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USF ready to give shots
Those worried about bacterial meningitis can get vaccinated.
By KEVIN GRAHAM and CATHERINE E. SHOICHET, Times Staff Writers
Published September 24, 2007
USF's Director of Student Health Services Dr. Egilda Terenzi (right) said she had given the antibiotic Cipro to 52 patients, twice the number of students health officials initially identified as having had contact with the ill student.
TAMPA - Health officials at the University of South Florida have beefed up their vaccine supply to treat students who may have had contact with a sorority resident believed to have bacterial meningitis.
An overnight shipment of the vaccine was to arrive this morning to meet the anticipated demand as students returned to campus. News of the possible exposure spread over the weekend.
"We expect that we are going to have a very busy day," said Dr. Egilda Terenzi, director of Student Health Services at USF.
By late Sunday, Terenzi said she had given the antibiotic Cipro to 52 patients, twice the number of students health officials initially identified as having had contact with the ill student. Terenzi said the increase in the number didn't surprise her.
"This is an active social community that she was in," Terenzi said. "We were most concerned to get those contacts treated this weekend. We'll get to everybody."
Rachel Futterman, 19, lives in a sorority house on campus. She became ill Friday morning and friends took her to the hospital Saturday.
University Community Hospital spokesman Steve Ramsour said he could not comment on Futterman's condition Sunday night due to patient confidentiality rules.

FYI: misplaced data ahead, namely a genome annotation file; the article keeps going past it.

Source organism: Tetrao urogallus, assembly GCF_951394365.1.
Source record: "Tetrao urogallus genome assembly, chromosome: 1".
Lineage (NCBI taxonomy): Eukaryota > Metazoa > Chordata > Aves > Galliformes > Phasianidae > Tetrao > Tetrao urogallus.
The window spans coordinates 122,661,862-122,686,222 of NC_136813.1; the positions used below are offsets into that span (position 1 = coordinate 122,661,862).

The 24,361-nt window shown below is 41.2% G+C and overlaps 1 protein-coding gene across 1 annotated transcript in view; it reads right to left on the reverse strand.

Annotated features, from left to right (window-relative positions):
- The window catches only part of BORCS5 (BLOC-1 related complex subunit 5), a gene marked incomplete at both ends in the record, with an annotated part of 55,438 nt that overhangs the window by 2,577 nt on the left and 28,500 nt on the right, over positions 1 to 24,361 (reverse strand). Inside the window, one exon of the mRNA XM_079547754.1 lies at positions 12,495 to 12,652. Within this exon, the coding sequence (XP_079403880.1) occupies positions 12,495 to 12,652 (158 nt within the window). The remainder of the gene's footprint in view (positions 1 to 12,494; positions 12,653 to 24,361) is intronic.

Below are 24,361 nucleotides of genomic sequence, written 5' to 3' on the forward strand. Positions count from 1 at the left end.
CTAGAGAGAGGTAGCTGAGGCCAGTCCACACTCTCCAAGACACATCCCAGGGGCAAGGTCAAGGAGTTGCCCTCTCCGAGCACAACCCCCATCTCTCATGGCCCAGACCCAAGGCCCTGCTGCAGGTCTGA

She did not attend classes Friday, when she would have been contagious, Terenzi said.
USF spokesman Ken Gullette said university officials were waiting to hear more from her doctors. All the symptoms led the doctors to believe that meningitis was the diagnosis, he said.
"We've been consumed with it all weekend. We're just hoping she pulls through."
"She is our student and we are very concerned," USF president Judy Genshaft said in a statement. "Our thoughts and prayers are with her and her family and friends."
Terenzi was at the USF Student Health Center all day Sunday, giving the antibiotic to students who believed they may have had direct contact with the infected student.
In Florida, students who live in university residence halls are required to be vaccinated against bacterial meningitis or sign a waiver. By today, USF was to have more than 200 doses of the vaccine on hand for students living on campus who have not had the vaccination and decide they want it.
According to Terenzi, the antibiotic tablet was given to students who may have had direct contact with the infected person. The vaccination is for long-term protection.
On Saturday night, e-mails were sent to all students, faculty and staff members alerting them to the situation. A newsrelease was sent to the media and posted on the USF Web site.
In addition, phone calls were made to the student's classmates Sunday, even though officials said the chances are very slight that any were at risk of infection.
Terenzi said that students and parents were "responding quite aggressively" with calls for information and treatment.
Bacterial meningitis, an infection of the brain and spinal cord lining, is a rare but potentially fatal illness. Early symptoms can resemble the flu, including fever, severe headache, stiff neck, nausea, vomiting, rash and lethargy.
School health officials say students would not be considered in danger if they were just in the same classroom as the infected person. The bacteria is spread through direct contact, which would include sharing things like cigarettes, drinking glasses or a kiss.
Bacterial meningitis affects about 3,000 Americans each year and kills about 300, according to statistics released by school health officials. About 100 to 125 of those cases occur on college campuses, with five to 15 students dying as a result.
Student Health Services will operate during regular hours today, from 8:30 a.m. until 5 p.m. Anyone with questions can call 813 974-2331.